Mexican president Andres Manuel Lopez Obrador will see his term end in 2024. And one of the things that the 69-year-old leader wants to see is stepping down with the Mexican peso still strong.

Obrador expects to end his mandate with a depreciation of the Mexican peso, aware that a strong peso would be good for the country’s economy. He expected the peso to trade around 20.20 or 20.30 to the U.S. dollar by the end of his term, Reuters reported.

This comes not long after the Mexican peso hit an over 2 ½ year high on Thursday, trading up to 0.8% at 19.41 per dollar.

"I very much question the fact that everywhere the formula to lower inflation is to increase (interest) rates, but this is inconvenient for the economy because credit becomes more expensive," President Obrador stated.

"Growth should not be halted, the important thing is to grow without inflation," he added.

This also came not long after the Bank of Mexico was scheduled to meet and anticipated to hike key interest rates by 75 basis points to a record 10% with hopes of taming surging inflation.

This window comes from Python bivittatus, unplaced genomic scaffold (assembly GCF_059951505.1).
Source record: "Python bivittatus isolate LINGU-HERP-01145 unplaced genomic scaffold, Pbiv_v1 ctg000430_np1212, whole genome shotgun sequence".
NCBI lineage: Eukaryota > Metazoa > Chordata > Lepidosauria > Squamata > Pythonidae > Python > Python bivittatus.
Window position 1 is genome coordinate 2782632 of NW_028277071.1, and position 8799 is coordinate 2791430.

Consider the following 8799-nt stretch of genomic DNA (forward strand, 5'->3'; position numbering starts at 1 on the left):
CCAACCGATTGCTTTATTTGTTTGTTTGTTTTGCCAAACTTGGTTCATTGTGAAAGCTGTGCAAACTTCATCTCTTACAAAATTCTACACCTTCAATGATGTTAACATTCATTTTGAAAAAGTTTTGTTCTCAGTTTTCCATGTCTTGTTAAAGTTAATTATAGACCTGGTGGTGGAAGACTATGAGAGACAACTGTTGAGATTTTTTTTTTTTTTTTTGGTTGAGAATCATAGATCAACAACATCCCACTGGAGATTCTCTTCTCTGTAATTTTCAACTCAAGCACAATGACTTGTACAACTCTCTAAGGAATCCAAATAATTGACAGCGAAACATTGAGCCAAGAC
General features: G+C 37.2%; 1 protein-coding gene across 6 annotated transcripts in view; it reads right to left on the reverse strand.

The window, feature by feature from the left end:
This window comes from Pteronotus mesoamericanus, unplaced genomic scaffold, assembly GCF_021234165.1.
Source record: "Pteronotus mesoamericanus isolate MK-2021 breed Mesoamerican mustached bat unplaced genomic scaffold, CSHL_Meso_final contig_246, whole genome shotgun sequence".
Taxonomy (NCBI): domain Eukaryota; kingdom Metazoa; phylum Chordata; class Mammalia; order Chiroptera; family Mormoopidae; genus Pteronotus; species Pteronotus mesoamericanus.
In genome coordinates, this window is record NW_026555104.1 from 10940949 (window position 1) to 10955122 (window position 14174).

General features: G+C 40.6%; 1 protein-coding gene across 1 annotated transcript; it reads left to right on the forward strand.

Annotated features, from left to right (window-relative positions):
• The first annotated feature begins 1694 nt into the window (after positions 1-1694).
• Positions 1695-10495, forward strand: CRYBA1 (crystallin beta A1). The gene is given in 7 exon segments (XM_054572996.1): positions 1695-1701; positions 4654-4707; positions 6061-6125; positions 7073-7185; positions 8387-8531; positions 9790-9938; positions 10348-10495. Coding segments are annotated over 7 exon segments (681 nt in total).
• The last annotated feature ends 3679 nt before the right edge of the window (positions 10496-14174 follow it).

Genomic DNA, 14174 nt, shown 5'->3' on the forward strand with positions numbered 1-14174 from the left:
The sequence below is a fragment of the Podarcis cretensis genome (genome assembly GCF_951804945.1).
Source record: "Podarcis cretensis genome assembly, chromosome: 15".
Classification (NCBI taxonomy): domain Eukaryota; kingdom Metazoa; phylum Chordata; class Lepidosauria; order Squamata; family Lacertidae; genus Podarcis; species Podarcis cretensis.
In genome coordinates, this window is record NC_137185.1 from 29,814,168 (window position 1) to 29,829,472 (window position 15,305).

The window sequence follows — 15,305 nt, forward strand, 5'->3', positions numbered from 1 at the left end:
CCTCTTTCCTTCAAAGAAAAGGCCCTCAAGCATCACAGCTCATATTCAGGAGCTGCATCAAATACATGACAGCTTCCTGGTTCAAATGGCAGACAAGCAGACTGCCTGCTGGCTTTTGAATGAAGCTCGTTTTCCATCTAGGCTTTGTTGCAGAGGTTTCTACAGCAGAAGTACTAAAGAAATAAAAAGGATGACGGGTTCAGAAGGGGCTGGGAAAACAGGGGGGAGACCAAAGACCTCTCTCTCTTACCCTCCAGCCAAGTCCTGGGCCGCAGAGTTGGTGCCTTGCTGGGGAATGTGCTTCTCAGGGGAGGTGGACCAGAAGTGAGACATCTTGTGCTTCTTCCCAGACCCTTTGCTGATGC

“Few interest rate increases remain, and even though there continues to be a restrictive monetary policy [in the U.S. for now], the light at the end of the tunnel is now visible,” Gabriela Siller, director of economic analysis at Banco Base said.

However, Obrador has other things that need addressing. This includes how he has to deal with human rights issues.

The 69-year-old leader continues to battle negative media coverage about his administration’s track record on human rights with Mexico ranked as the most dangerous country in the world for journalists, Forbes reported.

A reason seen behind this is that Mexico has never been known to investigate the killings of journalists and environmental activists. However, Obrador hopes to rectify this, starting with the investigation of the 43 students in 2014, an event that occurred during the presidency of his predecessor, Enrique Peña Nieto.

President of Mexico Andres Manuel Lopez Obrador
Representation image. Photo by Josue Decavele/Getty Images

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